SC dismisses petition against Sheikh Rasheed

ISLAMABAD: The country’s top court dismissed a petition seeking disqualification of senior politician and Awami Muslim League (AML) chief Sheikh Rasheed.
A three-member bench, headed by Justice Sheikh Azmat Saeed and comprising Justice Qazi Faez Isa and Justice Sajjad Ali Shah, had reserved the verdict on March 20 on an appeal of Pakistan Muslim League-Nawaz (PML-N) member Shakeel Awan, who lost the 2013 elections at Rawalpindi’s NA-55 constituency against Rashid.
In his petitioner, Awan had sought lifetime disqualification for Rasheed for misdeclarations of assets.
The 2-1 decision was read out by Justice Saeed. In his dissenting note, Justice Isa recommended constitution of a bench, preferably a Full Court since every judge has heard election disputes thereby acquiring knowledge to help decide questions of law raised by the appeal. The questions outlined by Justice Isa include are as following:
Does every non-disclosure or misdeclaration in the nomination form result in the disqualification of a candidate or only those whereby one has circumvented some inherent legal disability to participate in an election?
If a petition does not disclose the particular facts, on the basis of which disqualification is sought can these be considered when subsequently disclosed in the affidavit in evidence of the petitioner or which may otherwise be discovered during the hearing before the tribunal or court?
Does Article 225 of the Constitution exclude the application of Article 184(3) of the Constitution to election disputes?
If the answer to the foregoing question is in the negative then is an election dispute regarding an individual’s qualification or disqualification a matter of “public importance” which requires the ‘enforcement’ of a fundamental right and if so can it be determined under Article 184(3) of the Constitution?
If the answer to the foregoing question is in the affirmative, are the procedural and evidentiary rules governing election petitions and appeals under the ROPA the same as those governing petitions under Article 184(3) of the Constitution?
Does the “court of law” mentioned in Article 62(1)(f) of the Constitution include the Supreme Court when exercising jurisdiction under Article 184(3)?
If a candidate is disqualified on account of non-disclosure or misdeclaration does such disqualification subsist only till the next election or is it permanent?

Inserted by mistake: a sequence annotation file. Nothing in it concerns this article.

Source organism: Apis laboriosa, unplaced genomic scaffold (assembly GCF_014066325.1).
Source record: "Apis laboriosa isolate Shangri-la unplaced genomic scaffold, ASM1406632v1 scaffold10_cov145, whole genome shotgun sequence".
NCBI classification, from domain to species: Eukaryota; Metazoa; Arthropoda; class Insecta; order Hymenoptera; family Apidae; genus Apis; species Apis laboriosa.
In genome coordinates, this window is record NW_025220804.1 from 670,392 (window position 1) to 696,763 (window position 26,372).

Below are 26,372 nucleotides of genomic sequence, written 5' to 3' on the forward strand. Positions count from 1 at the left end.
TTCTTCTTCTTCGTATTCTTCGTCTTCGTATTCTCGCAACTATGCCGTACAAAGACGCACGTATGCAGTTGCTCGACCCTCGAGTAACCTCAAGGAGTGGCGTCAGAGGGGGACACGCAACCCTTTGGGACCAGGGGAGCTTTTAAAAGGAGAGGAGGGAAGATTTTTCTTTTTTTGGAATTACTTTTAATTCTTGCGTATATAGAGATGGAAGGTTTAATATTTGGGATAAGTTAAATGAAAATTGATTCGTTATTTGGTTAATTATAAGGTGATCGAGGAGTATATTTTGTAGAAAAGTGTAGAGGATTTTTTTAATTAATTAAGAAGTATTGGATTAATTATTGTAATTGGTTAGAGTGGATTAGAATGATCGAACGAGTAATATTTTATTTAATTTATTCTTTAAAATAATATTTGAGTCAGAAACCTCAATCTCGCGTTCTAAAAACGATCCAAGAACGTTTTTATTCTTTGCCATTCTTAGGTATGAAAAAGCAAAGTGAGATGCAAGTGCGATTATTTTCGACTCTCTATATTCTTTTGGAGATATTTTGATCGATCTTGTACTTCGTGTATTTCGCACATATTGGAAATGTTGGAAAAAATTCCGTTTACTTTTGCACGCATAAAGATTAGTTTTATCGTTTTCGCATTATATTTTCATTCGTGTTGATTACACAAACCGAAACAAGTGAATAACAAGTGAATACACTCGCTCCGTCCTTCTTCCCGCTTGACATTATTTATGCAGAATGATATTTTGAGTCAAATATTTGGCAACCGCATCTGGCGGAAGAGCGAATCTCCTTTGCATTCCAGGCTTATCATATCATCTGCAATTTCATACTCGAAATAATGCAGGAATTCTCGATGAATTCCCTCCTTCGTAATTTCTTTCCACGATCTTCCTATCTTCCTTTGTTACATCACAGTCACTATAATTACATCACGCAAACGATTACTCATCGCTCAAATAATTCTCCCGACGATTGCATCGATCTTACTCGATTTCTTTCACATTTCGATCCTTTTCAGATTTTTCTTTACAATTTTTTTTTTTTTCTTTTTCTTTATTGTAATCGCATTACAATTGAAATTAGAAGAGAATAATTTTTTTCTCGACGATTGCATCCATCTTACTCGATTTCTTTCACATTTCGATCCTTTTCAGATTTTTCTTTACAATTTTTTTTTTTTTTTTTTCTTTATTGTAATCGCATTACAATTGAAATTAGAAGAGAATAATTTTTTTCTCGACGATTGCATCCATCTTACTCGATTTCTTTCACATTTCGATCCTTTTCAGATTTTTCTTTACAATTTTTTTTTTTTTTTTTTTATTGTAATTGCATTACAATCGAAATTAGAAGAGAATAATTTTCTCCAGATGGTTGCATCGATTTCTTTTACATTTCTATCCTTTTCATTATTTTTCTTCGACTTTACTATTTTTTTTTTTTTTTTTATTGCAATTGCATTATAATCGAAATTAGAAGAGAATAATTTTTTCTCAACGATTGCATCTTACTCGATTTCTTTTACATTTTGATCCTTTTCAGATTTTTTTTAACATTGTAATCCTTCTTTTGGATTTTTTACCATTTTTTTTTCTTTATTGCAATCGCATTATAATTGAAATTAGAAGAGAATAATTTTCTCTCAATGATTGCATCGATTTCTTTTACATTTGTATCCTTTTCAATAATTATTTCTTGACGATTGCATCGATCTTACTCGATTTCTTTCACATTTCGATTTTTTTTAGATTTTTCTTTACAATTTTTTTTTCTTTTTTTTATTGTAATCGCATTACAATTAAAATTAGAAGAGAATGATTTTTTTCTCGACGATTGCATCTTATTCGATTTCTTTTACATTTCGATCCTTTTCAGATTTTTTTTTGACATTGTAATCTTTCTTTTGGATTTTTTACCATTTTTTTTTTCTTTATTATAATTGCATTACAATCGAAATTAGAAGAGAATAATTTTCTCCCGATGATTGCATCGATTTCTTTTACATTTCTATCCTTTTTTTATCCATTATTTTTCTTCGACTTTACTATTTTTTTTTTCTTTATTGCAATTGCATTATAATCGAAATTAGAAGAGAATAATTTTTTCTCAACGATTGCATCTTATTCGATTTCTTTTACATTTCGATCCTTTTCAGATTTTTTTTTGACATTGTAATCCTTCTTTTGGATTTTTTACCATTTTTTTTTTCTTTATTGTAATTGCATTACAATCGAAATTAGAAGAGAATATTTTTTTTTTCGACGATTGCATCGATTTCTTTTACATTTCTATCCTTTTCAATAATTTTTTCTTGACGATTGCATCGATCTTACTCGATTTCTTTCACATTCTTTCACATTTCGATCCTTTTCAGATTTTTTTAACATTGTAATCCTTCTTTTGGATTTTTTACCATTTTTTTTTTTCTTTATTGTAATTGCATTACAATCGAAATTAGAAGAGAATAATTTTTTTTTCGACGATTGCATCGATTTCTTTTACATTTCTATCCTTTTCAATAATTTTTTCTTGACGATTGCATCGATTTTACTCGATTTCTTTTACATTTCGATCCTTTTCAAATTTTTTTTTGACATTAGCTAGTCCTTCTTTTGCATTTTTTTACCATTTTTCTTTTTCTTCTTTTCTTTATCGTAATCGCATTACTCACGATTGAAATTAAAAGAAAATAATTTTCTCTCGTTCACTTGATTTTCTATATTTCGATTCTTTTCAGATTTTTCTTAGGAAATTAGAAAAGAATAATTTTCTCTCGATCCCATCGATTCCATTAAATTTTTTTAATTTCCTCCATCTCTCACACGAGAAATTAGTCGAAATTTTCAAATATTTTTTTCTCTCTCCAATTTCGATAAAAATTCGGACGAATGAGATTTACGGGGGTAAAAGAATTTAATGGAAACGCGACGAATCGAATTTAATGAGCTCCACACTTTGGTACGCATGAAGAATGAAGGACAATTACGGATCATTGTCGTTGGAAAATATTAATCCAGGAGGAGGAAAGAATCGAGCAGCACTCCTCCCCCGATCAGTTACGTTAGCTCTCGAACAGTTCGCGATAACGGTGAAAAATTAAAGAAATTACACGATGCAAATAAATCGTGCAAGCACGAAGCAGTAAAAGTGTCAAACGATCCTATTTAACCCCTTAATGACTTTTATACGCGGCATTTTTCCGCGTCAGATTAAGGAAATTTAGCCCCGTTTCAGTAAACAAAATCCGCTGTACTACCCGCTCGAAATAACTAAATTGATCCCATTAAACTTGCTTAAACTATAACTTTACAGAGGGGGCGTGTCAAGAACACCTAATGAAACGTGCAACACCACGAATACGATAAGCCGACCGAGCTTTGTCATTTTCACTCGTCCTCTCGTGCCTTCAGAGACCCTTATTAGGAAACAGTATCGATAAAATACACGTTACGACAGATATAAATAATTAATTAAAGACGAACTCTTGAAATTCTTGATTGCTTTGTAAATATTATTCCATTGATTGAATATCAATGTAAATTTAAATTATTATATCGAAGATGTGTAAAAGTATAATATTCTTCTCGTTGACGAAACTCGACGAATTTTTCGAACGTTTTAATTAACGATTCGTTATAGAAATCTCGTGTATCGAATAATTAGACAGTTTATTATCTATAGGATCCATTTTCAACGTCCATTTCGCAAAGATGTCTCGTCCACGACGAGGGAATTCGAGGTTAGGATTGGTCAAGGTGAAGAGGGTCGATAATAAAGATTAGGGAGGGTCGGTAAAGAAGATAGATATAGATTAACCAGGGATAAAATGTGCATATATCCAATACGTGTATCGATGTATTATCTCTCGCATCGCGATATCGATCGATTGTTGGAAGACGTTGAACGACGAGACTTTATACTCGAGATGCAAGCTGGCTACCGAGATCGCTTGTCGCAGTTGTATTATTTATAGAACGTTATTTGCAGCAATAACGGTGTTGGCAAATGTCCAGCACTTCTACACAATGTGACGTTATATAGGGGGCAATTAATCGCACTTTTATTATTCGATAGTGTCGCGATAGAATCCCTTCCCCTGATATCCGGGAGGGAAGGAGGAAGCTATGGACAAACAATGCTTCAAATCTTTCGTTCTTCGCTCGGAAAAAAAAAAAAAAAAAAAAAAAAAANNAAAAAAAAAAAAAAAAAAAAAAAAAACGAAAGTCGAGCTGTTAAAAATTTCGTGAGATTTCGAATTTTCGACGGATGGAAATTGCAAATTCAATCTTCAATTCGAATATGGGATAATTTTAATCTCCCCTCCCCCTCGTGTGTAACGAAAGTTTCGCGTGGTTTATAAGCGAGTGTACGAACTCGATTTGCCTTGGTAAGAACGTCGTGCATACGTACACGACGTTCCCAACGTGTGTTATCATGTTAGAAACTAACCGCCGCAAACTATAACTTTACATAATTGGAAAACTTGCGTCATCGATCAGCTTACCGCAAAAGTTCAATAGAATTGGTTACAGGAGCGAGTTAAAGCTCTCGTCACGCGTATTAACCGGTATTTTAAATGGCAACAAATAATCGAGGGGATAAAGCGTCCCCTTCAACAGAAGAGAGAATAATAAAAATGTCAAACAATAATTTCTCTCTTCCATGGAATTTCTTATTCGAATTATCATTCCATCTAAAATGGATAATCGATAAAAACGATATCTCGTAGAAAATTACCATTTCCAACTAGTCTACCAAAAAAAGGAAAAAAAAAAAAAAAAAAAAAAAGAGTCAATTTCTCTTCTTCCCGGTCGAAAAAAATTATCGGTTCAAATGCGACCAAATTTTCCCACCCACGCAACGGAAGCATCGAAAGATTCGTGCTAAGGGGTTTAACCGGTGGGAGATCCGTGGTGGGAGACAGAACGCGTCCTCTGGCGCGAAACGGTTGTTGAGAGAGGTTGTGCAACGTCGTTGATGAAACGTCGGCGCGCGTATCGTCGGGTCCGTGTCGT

“We must make every effort to dispel any impression that different persons are treated differently. Justice must not only be done but be seen to be done too. Every endeavour therefore should be made to resolve the prevailing legal uncertainty,” observed Justice Isa.
Justice Saeed, however, while authoring majority opinion said he was unable to append signatures of concurrence as the minority opinion suggested that the decision of the instant appeal be deferred till the questions as raised and enumerated are adjudicated by the Full Court.
“Such exercise, if undertaken, is unlikely to be completed before the proposed general elections. Election disputes at the stage of scrutiny of the nomination papers and subsequent proceedings before the Election Tribunals, high court and top court are integral part of the election process both legally and politically.”
Justice Saeed noted that if Justice Isa’s suggestions were followed then all the election disputes, which will inevitably crop up before Returning Officers (RO), tribunals and high court and SC  would also not be adjudicated upon till the decision of said appeal since the disputes more often than not revolve around the questions raised by Justice Isa.
“In such circumstances, the very validity of the proposed General Elections of 2018 would become questionable and the acceptance of its result by the participants almost impossible.”